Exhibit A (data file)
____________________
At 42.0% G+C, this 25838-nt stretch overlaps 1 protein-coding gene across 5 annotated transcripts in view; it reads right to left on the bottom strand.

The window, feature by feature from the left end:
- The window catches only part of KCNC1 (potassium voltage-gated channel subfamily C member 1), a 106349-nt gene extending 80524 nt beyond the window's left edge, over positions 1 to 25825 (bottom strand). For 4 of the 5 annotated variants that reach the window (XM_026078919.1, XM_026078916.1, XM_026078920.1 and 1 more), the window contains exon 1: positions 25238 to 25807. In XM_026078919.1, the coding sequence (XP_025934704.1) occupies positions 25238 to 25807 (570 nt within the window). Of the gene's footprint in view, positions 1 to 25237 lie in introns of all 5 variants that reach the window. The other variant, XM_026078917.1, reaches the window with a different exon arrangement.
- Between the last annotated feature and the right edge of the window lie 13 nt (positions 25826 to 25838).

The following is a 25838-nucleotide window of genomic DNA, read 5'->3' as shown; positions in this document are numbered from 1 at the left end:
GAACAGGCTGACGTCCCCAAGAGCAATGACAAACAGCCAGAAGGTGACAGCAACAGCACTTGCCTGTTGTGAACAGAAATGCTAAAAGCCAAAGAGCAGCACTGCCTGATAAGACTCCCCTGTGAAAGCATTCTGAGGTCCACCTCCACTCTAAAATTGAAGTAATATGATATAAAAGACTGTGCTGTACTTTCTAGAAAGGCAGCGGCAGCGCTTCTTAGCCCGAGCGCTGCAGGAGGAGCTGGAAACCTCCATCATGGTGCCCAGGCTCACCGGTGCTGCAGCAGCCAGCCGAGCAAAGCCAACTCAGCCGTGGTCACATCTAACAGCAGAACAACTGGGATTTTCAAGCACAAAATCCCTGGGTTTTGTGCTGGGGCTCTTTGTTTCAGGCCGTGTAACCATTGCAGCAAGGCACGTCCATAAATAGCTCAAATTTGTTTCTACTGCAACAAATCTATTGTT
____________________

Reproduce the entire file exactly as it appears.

At 42.0% G+C, this 25838-nt stretch overlaps 1 protein-coding gene across 5 annotated transcripts in view; it reads right to left on the bottom strand.

The window, feature by feature from the left end:
- The window catches only part of KCNC1 (potassium voltage-gated channel subfamily C member 1), a 106349-nt gene extending 80524 nt beyond the window's left edge, over positions 1 to 25825 (bottom strand). For 4 of the 5 annotated variants that reach the window (XM_026078919.1, XM_026078916.1, XM_026078920.1 and 1 more), the window contains exon 1: positions 25238 to 25807. In XM_026078919.1, the coding sequence (XP_025934704.1) occupies positions 25238 to 25807 (570 nt within the window). Of the gene's footprint in view, positions 1 to 25237 lie in introns of all 5 variants that reach the window. The other variant, XM_026078917.1, reaches the window with a different exon arrangement.
- Between the last annotated feature and the right edge of the window lie 13 nt (positions 25826 to 25838).

The following is a 25838-nucleotide window of genomic DNA, read 5'->3' as shown; positions in this document are numbered from 1 at the left end:
GAACAGGCTGACGTCCCCAAGAGCAATGACAAACAGCCAGAAGGTGACAGCAACAGCACTTGCCTGTTGTGAACAGAAATGCTAAAAGCCAAAGAGCAGCACTGCCTGATAAGACTCCCCTGTGAAAGCATTCTGAGGTCCACCTCCACTCTAAAATTGAAGTAATATGATATAAAAGACTGTGCTGTACTTTCTAGAAAGGCAGCGGCAGCGCTTCTTAGCCCGAGCGCTGCAGGAGGAGCTGGAAACCTCCATCATGGTGCCCAGGCTCACCGGTGCTGCAGCAGCCAGCCGAGCAAAGCCAACTCAGCCGTGGTCACATCTAACAGCAGAACAACTGGGATTTTCAAGCACAAAATCCCTGGGTTTTGTGCTGGGGCTCTTTGTTTCAGGCCGTGTAACCATTGCAGCAAGGCACGTCCATAAATAGCTCAAATTTGTTTCTACTGCAACAAATCTATTGTT